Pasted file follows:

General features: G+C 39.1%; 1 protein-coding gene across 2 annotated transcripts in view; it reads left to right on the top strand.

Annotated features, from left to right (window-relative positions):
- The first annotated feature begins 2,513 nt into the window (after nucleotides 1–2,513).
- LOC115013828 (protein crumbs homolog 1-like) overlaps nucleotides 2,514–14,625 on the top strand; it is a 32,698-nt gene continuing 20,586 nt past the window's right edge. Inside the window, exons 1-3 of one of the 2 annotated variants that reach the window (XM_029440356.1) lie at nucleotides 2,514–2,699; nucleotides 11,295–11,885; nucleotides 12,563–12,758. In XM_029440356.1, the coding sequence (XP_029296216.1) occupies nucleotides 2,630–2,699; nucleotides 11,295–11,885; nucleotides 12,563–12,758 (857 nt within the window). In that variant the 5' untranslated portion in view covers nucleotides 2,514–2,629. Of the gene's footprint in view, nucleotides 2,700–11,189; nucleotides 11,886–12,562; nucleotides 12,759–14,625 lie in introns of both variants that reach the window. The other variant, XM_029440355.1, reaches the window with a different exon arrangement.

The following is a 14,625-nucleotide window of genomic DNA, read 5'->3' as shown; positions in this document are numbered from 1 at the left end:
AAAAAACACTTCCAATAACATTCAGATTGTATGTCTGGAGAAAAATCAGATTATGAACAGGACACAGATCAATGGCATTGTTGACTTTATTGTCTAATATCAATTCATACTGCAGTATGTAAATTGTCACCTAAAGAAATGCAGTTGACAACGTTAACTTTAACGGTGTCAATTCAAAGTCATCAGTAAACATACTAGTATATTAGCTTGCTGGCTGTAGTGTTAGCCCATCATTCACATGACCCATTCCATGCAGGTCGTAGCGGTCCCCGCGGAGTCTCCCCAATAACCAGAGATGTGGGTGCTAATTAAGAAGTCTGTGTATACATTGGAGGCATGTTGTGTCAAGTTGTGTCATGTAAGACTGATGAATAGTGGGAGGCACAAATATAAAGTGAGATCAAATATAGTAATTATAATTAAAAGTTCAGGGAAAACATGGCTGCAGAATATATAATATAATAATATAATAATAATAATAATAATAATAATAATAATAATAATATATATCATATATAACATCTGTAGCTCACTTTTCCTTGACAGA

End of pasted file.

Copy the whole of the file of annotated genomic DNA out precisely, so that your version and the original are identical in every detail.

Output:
General features: G+C 39.1%; 1 protein-coding gene across 2 annotated transcripts in view; it reads left to right on the top strand.

Annotated features, from left to right (window-relative positions):
- The first annotated feature begins 2,513 nt into the window (after nucleotides 1–2,513).
- LOC115013828 (protein crumbs homolog 1-like) overlaps nucleotides 2,514–14,625 on the top strand; it is a 32,698-nt gene continuing 20,586 nt past the window's right edge. Inside the window, exons 1-3 of one of the 2 annotated variants that reach the window (XM_029440356.1) lie at nucleotides 2,514–2,699; nucleotides 11,295–11,885; nucleotides 12,563–12,758. In XM_029440356.1, the coding sequence (XP_029296216.1) occupies nucleotides 2,630–2,699; nucleotides 11,295–11,885; nucleotides 12,563–12,758 (857 nt within the window). In that variant the 5' untranslated portion in view covers nucleotides 2,514–2,629. Of the gene's footprint in view, nucleotides 2,700–11,189; nucleotides 11,886–12,562; nucleotides 12,759–14,625 lie in introns of both variants that reach the window. The other variant, XM_029440355.1, reaches the window with a different exon arrangement.

The following is a 14,625-nucleotide window of genomic DNA, read 5'->3' as shown; positions in this document are numbered from 1 at the left end:
AAAAAACACTTCCAATAACATTCAGATTGTATGTCTGGAGAAAAATCAGATTATGAACAGGACACAGATCAATGGCATTGTTGACTTTATTGTCTAATATCAATTCATACTGCAGTATGTAAATTGTCACCTAAAGAAATGCAGTTGACAACGTTAACTTTAACGGTGTCAATTCAAAGTCATCAGTAAACATACTAGTATATTAGCTTGCTGGCTGTAGTGTTAGCCCATCATTCACATGACCCATTCCATGCAGGTCGTAGCGGTCCCCGCGGAGTCTCCCCAATAACCAGAGATGTGGGTGCTAATTAAGAAGTCTGTGTATACATTGGAGGCATGTTGTGTCAAGTTGTGTCATGTAAGACTGATGAATAGTGGGAGGCACAAATATAAAGTGAGATCAAATATAGTAATTATAATTAAAAGTTCAGGGAAAACATGGCTGCAGAATATATAATATAATAATATAATAATAATAATAATAATAATAATAATAATAATAATATATATCATATATAACATCTGTAGCTCACTTTTCCTTGACAGA